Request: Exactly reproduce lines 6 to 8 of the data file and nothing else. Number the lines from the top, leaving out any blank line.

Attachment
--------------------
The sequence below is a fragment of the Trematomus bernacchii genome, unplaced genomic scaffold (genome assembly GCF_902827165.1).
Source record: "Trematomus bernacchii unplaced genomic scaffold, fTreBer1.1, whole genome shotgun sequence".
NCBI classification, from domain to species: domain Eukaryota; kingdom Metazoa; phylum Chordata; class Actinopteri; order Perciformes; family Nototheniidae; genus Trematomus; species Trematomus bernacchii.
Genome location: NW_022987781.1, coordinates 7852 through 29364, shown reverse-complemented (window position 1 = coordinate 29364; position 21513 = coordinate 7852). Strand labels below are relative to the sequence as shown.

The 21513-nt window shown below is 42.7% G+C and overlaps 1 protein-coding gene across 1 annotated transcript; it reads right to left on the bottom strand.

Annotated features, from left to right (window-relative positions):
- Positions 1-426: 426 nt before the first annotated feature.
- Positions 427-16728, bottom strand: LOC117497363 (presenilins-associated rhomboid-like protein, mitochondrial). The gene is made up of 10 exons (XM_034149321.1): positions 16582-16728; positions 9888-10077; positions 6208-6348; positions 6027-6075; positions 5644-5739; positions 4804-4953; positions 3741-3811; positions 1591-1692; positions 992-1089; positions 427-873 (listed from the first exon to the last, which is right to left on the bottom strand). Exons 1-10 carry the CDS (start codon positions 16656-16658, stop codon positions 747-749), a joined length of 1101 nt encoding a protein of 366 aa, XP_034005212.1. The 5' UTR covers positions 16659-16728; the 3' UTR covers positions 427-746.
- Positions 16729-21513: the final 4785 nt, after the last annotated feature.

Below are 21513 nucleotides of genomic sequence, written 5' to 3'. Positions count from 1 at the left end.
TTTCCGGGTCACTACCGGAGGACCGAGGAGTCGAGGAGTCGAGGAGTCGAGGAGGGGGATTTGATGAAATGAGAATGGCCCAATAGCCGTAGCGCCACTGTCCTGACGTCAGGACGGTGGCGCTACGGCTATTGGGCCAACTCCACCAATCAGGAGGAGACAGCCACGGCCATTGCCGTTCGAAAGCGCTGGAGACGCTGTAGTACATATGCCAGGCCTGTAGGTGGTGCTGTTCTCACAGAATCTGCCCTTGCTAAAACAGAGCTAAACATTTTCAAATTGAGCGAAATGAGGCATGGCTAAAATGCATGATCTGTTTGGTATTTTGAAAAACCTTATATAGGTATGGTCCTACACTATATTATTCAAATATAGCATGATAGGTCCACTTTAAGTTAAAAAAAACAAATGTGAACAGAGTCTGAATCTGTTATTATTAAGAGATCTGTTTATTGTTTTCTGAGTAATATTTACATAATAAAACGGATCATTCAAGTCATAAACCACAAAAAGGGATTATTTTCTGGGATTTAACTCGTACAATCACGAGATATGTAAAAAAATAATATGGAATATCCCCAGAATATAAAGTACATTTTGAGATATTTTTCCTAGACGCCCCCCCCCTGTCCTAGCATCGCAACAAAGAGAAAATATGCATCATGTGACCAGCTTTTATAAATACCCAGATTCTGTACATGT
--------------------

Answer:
Annotated features, from left to right (window-relative positions):
- Positions 1-426: 426 nt before the first annotated feature.
- Positions 427-16728, bottom strand: LOC117497363 (presenilins-associated rhomboid-like protein, mitochondrial). The gene is made up of 10 exons (XM_034149321.1): positions 16582-16728; positions 9888-10077; positions 6208-6348; positions 6027-6075; positions 5644-5739; positions 4804-4953; positions 3741-3811; positions 1591-1692; positions 992-1089; positions 427-873 (listed from the first exon to the last, which is right to left on the bottom strand). Exons 1-10 carry the CDS (start codon positions 16656-16658, stop codon positions 747-749), a joined length of 1101 nt encoding a protein of 366 aa, XP_034005212.1. The 5' UTR covers positions 16659-16728; the 3' UTR covers positions 427-746.